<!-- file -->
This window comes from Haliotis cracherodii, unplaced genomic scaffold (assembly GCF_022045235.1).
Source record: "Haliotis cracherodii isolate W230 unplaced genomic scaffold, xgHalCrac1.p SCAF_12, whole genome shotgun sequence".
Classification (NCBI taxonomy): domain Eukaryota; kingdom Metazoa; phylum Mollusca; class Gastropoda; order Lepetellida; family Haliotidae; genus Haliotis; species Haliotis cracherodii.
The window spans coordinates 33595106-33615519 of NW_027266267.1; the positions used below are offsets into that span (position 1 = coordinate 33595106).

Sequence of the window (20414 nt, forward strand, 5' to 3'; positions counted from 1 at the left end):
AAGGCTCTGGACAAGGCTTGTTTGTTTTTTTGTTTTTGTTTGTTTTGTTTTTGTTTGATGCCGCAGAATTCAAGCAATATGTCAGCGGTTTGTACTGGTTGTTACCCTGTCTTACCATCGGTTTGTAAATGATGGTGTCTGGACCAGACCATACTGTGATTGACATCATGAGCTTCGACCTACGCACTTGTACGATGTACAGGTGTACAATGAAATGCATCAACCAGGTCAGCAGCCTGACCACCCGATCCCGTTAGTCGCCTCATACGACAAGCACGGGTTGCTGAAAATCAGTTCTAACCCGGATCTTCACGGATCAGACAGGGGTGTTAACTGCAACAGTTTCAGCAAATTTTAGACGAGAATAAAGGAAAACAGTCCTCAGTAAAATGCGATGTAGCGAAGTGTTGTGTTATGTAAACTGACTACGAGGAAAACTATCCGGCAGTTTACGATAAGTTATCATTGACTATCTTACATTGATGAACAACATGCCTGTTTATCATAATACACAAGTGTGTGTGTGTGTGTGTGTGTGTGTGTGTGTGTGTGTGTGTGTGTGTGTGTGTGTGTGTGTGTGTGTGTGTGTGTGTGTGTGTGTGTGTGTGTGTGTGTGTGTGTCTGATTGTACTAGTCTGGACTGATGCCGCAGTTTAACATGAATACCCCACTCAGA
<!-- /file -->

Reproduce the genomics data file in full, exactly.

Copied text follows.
This window comes from Haliotis cracherodii, unplaced genomic scaffold (assembly GCF_022045235.1).
Source record: "Haliotis cracherodii isolate W230 unplaced genomic scaffold, xgHalCrac1.p SCAF_12, whole genome shotgun sequence".
Classification (NCBI taxonomy): domain Eukaryota; kingdom Metazoa; phylum Mollusca; class Gastropoda; order Lepetellida; family Haliotidae; genus Haliotis; species Haliotis cracherodii.
The window spans coordinates 33595106-33615519 of NW_027266267.1; the positions used below are offsets into that span (position 1 = coordinate 33595106).

Sequence of the window (20414 nt, forward strand, 5' to 3'; positions counted from 1 at the left end):
AAGGCTCTGGACAAGGCTTGTTTGTTTTTTTGTTTTTGTTTGTTTTGTTTTTGTTTGATGCCGCAGAATTCAAGCAATATGTCAGCGGTTTGTACTGGTTGTTACCCTGTCTTACCATCGGTTTGTAAATGATGGTGTCTGGACCAGACCATACTGTGATTGACATCATGAGCTTCGACCTACGCACTTGTACGATGTACAGGTGTACAATGAAATGCATCAACCAGGTCAGCAGCCTGACCACCCGATCCCGTTAGTCGCCTCATACGACAAGCACGGGTTGCTGAAAATCAGTTCTAACCCGGATCTTCACGGATCAGACAGGGGTGTTAACTGCAACAGTTTCAGCAAATTTTAGACGAGAATAAAGGAAAACAGTCCTCAGTAAAATGCGATGTAGCGAAGTGTTGTGTTATGTAAACTGACTACGAGGAAAACTATCCGGCAGTTTACGATAAGTTATCATTGACTATCTTACATTGATGAACAACATGCCTGTTTATCATAATACACAAGTGTGTGTGTGTGTGTGTGTGTGTGTGTGTGTGTGTGTGTGTGTGTGTGTGTGTGTGTGTGTGTGTGTGTGTGTGTGTGTGTGTGTGTGTGTGTGTGTGTGTGTGTCTGATTGTACTAGTCTGGACTGATGCCGCAGTTTAACATGAATACCCCACTCAGA